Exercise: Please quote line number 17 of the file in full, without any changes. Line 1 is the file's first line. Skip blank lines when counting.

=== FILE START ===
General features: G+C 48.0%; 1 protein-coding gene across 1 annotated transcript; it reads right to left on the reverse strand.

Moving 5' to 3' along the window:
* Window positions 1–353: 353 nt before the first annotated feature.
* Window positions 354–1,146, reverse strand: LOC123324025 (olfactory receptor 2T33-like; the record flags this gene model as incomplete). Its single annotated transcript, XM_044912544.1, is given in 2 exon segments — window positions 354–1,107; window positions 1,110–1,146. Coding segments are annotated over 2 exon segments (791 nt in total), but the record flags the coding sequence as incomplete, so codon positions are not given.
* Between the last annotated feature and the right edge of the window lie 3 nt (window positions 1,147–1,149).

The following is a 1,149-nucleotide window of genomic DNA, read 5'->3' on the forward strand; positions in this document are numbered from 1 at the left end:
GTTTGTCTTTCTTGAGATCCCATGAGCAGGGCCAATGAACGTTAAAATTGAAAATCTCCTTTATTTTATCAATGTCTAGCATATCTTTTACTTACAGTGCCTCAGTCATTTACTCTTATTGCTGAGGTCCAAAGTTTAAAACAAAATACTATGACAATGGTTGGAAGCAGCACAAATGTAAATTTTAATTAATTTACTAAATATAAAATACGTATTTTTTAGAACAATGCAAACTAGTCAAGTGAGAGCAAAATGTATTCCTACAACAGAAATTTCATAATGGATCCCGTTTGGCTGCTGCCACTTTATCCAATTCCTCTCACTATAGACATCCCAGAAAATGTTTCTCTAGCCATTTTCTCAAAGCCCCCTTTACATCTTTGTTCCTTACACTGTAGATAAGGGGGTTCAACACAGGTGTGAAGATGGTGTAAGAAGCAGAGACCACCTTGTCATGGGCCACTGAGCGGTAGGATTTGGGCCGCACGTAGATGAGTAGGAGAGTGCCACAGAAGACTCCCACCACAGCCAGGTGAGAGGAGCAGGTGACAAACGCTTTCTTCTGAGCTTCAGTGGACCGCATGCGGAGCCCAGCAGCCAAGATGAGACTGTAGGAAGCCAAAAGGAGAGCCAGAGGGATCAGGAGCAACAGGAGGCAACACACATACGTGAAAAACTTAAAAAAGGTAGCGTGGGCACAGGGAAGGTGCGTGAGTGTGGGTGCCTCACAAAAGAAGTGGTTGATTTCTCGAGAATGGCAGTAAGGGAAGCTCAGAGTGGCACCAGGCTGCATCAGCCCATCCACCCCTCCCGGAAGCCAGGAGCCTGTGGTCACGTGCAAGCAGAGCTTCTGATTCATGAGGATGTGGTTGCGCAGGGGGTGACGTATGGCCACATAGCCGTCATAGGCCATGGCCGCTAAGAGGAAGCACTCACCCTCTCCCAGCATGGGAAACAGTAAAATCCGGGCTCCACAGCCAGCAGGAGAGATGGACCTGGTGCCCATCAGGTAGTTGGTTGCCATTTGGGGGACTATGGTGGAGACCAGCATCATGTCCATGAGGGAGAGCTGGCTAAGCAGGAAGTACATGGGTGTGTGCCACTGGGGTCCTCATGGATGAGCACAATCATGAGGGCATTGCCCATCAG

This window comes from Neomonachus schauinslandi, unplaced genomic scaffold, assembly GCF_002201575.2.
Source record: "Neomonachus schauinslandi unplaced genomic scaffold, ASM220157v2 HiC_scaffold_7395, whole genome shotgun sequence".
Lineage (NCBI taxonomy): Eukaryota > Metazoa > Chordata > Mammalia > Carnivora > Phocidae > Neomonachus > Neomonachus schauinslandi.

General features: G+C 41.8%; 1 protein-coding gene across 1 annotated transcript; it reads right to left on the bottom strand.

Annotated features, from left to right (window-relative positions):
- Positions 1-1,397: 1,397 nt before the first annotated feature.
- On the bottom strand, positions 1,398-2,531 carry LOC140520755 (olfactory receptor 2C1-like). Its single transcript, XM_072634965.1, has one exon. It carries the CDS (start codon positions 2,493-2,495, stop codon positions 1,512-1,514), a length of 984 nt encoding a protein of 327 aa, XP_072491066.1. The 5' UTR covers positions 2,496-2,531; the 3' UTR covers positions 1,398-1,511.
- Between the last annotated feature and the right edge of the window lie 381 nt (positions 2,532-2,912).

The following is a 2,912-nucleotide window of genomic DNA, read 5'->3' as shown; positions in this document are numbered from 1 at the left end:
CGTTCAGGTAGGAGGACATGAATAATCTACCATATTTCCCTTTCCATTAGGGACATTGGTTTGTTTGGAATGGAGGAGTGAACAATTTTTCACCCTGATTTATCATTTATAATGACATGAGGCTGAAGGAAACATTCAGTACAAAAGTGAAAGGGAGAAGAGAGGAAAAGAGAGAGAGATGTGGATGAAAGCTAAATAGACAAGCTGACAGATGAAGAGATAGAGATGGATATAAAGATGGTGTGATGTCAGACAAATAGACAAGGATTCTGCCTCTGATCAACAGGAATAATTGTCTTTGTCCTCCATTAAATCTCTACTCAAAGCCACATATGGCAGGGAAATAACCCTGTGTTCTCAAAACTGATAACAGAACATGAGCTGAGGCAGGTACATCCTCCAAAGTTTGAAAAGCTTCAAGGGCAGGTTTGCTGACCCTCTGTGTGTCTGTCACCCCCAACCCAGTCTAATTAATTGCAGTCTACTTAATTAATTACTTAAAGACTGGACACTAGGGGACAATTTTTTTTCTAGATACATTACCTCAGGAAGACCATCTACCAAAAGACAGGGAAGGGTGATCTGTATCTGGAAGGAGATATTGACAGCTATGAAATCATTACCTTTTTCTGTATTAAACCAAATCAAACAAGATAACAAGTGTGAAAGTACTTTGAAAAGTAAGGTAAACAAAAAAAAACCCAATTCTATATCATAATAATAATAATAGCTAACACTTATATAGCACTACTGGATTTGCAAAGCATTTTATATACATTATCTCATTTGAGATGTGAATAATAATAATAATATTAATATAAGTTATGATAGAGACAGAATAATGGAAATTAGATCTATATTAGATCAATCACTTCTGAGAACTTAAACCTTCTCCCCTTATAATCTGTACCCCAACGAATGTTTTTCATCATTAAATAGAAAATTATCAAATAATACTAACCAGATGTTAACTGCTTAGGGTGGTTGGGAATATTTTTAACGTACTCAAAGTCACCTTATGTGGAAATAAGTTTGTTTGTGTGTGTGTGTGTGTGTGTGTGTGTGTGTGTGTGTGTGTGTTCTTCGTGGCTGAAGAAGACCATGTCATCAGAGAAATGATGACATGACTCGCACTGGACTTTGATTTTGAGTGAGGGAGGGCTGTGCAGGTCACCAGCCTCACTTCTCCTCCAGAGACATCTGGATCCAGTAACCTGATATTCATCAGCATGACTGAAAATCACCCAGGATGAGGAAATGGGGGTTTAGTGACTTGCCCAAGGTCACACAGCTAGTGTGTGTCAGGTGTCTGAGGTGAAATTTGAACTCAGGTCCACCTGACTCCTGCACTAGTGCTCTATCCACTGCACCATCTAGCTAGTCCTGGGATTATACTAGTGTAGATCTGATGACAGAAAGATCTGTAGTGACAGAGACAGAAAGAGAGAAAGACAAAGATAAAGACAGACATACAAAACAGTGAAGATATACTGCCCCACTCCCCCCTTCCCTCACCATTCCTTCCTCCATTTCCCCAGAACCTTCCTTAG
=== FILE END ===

CGTTCAGGTAGGAGGACATGAATAATCTACCATATTTCCCTTTCCATTAGGGACATTGGTTTGTTTGGAATGGAGGAGTGAACAATTTTTCACCCTGATTTATCATTTATAATGACATGAGGCTGAAGGAAACATTCAGTACAAAAGTGAAAGGGAGAAGAGAGGAAAAGAGAGAGAGATGTGGATGAAAGCTAAATAGACAAGCTGACAGATGAAGAGATAGAGATGGATATAAAGATGGTGTGATGTCAGACAAATAGACAAGGATTCTGCCTCTGATCAACAGGAATAATTGTCTTTGTCCTCCATTAAATCTCTACTCAAAGCCACATATGGCAGGGAAATAACCCTGTGTTCTCAAAACTGATAACAGAACATGAGCTGAGGCAGGTACATCCTCCAAAGTTTGAAAAGCTTCAAGGGCAGGTTTGCTGACCCTCTGTGTGTCTGTCACCCCCAACCCAGTCTAATTAATTGCAGTCTACTTAATTAATTACTTAAAGACTGGACACTAGGGGACAATTTTTTTTCTAGATACATTACCTCAGGAAGACCATCTACCAAAAGACAGGGAAGGGTGATCTGTATCTGGAAGGAGATATTGACAGCTATGAAATCATTACCTTTTTCTGTATTAAACCAAATCAAACAAGATAACAAGTGTGAAAGTACTTTGAAAAGTAAGGTAAACAAAAAAAAACCCAATTCTATATCATAATAATAATAATAGCTAACACTTATATAGCACTACTGGATTTGCAAAGCATTTTATATACATTATCTCATTTGAGATGTGAATAATAATAATAATATTAATATAAGTTATGATAGAGACAGAATAATGGAAATTAGATCTATATTAGATCAATCACTTCTGAGAACTTAAACCTTCTCCCCTTATAATCTGTACCCCAACGAATGTTTTTCATCATTAAATAGAAAATTATCAAATAATACTAACCAGATGTTAACTGCTTAGGGTGGTTGGGAATATTTTTAACGTACTCAAAGTCACCTTATGTGGAAATAAGTTTGTTTGTGTGTGTGTGTGTGTGTGTGTGTGTGTGTGTGTGTGTGTGTTCTTCGTGGCTGAAGAAGACCATGTCATCAGAGAAATGATGACATGACTCGCACTGGACTTTGATTTTGAGTGAGGGAGGGCTGTGCAGGTCACCAGCCTCACTTCTCCTCCAGAGACATCTGGATCCAGTAACCTGATATTCATCAGCATGACTGAAAATCACCCAGGATGAGGAAATGGGGGTTTAGTGACTTGCCCAAGGTCACACAGCTAGTGTGTGTCAGGTGTCTGAGGTGAAATTTGAACTCAGGTCCACCTGACTCCTGCACTAGTGCTCTATCCACTGCACCATCTAGCTAGTCCTGGGATTATACTAGTGTAGATCTGATGACAGAAAGATCTGTAGTGACAGAGACAGAAAGAGAGAAAGACAAAGATAAAGACAGACATACAAAACAGTGAAGATATACTGCCCCACTCCCCCCTTCCCTCACCATTCCTTCCTCCATTTCCCCAGAACCTTCCTTAG